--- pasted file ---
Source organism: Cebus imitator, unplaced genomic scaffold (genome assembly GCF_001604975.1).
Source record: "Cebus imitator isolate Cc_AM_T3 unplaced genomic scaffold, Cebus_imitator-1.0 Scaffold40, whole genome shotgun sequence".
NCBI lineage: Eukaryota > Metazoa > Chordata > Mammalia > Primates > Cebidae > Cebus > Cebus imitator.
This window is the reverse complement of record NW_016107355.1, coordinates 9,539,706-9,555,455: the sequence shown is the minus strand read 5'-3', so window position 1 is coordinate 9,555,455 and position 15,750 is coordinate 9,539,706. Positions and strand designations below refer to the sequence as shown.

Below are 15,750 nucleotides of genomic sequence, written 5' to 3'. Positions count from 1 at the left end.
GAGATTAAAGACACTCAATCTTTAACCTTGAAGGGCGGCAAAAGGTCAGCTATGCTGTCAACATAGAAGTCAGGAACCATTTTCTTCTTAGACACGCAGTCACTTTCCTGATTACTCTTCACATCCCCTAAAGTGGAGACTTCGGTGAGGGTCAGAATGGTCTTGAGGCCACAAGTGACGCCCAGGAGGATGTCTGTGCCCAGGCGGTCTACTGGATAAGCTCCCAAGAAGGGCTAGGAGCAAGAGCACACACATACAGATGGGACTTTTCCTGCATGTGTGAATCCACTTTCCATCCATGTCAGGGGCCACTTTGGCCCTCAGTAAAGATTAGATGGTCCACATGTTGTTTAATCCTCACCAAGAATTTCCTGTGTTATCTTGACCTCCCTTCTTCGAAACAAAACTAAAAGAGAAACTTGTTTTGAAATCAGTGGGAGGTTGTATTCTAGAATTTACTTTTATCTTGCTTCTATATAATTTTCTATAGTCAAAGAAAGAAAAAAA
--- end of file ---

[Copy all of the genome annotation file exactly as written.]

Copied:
Source organism: Cebus imitator, unplaced genomic scaffold (genome assembly GCF_001604975.1).
Source record: "Cebus imitator isolate Cc_AM_T3 unplaced genomic scaffold, Cebus_imitator-1.0 Scaffold40, whole genome shotgun sequence".
NCBI lineage: Eukaryota > Metazoa > Chordata > Mammalia > Primates > Cebidae > Cebus > Cebus imitator.
This window is the reverse complement of record NW_016107355.1, coordinates 9,539,706-9,555,455: the sequence shown is the minus strand read 5'-3', so window position 1 is coordinate 9,555,455 and position 15,750 is coordinate 9,539,706. Positions and strand designations below refer to the sequence as shown.

Below are 15,750 nucleotides of genomic sequence, written 5' to 3'. Positions count from 1 at the left end.
GAGATTAAAGACACTCAATCTTTAACCTTGAAGGGCGGCAAAAGGTCAGCTATGCTGTCAACATAGAAGTCAGGAACCATTTTCTTCTTAGACACGCAGTCACTTTCCTGATTACTCTTCACATCCCCTAAAGTGGAGACTTCGGTGAGGGTCAGAATGGTCTTGAGGCCACAAGTGACGCCCAGGAGGATGTCTGTGCCCAGGCGGTCTACTGGATAAGCTCCCAAGAAGGGCTAGGAGCAAGAGCACACACATACAGATGGGACTTTTCCTGCATGTGTGAATCCACTTTCCATCCATGTCAGGGGCCACTTTGGCCCTCAGTAAAGATTAGATGGTCCACATGTTGTTTAATCCTCACCAAGAATTTCCTGTGTTATCTTGACCTCCCTTCTTCGAAACAAAACTAAAAGAGAAACTTGTTTTGAAATCAGTGGGAGGTTGTATTCTAGAATTTACTTTTATCTTGCTTCTATATAATTTTCTATAGTCAAAGAAAGAAAAAAA